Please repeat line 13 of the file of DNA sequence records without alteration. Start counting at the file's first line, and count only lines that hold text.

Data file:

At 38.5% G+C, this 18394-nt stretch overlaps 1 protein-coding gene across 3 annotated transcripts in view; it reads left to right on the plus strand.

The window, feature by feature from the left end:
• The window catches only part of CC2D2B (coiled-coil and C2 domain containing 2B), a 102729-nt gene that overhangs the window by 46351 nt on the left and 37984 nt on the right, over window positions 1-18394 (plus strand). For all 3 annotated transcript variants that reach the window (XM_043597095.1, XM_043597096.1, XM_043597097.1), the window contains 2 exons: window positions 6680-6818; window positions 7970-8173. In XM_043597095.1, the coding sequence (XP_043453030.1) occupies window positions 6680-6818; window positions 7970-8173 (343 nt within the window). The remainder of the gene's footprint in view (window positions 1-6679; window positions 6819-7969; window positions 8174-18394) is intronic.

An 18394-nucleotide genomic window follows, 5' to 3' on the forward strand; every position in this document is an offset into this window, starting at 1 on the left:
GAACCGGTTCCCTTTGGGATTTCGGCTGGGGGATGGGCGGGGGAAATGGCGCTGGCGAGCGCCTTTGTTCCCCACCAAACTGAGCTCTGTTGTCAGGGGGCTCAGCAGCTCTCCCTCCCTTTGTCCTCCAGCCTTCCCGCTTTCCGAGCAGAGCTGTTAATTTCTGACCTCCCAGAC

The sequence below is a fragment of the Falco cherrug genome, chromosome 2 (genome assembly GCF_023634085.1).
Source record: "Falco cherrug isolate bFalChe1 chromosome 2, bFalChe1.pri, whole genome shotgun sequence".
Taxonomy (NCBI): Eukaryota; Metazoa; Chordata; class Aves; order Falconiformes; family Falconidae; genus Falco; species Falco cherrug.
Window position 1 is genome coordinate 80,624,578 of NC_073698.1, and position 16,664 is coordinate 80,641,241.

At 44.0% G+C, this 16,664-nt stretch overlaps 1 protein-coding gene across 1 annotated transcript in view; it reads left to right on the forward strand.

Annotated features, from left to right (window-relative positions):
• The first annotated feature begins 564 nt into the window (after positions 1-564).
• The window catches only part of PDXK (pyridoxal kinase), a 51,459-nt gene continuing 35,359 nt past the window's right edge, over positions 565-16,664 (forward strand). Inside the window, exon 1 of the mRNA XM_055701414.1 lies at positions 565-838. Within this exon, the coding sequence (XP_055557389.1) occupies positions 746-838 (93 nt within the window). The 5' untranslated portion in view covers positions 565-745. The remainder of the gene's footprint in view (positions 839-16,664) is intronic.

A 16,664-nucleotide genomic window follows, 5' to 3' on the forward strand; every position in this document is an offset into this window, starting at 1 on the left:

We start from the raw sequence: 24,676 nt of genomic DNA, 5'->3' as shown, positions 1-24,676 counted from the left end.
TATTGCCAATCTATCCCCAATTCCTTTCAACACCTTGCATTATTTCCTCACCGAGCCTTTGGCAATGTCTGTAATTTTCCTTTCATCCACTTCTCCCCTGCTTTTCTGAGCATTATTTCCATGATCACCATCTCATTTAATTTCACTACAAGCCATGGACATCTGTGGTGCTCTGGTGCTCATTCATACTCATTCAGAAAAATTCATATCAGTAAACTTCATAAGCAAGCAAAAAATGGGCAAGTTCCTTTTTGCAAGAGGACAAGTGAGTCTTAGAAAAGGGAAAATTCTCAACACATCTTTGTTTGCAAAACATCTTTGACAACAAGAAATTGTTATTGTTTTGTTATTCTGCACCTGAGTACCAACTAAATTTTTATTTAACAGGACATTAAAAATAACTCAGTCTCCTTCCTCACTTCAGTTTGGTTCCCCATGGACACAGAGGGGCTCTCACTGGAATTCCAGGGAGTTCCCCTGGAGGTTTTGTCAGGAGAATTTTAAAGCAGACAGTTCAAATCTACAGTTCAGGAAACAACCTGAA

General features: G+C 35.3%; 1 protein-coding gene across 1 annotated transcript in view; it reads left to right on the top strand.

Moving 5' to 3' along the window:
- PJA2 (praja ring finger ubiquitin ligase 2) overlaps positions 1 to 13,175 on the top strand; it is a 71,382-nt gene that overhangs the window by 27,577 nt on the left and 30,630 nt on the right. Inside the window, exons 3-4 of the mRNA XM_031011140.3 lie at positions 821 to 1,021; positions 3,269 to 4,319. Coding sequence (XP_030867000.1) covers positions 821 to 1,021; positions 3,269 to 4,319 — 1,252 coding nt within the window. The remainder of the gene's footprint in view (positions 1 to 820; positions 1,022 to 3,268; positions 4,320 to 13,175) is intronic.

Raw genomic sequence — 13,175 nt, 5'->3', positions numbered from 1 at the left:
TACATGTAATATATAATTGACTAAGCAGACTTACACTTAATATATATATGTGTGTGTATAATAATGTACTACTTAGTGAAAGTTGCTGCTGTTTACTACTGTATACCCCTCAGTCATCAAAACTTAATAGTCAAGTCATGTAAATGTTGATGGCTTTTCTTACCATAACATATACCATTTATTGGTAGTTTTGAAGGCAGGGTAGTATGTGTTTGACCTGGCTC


• The window catches only part of PDXK (pyridoxal kinase), a 51,459-nt gene continuing 35,359 nt past the window's right edge, over positions 565-16,664 (forward strand). Inside the window, exon 1 of the mRNA XM_055701414.1 lies at positions 565-838. Within this exon, the coding sequence (XP_055557389.1) occupies positions 746-838 (93 nt within the window). The 5' untranslated portion in view covers positions 565-745. The remainder of the gene's footprint in view (positions 839-16,664) is intronic.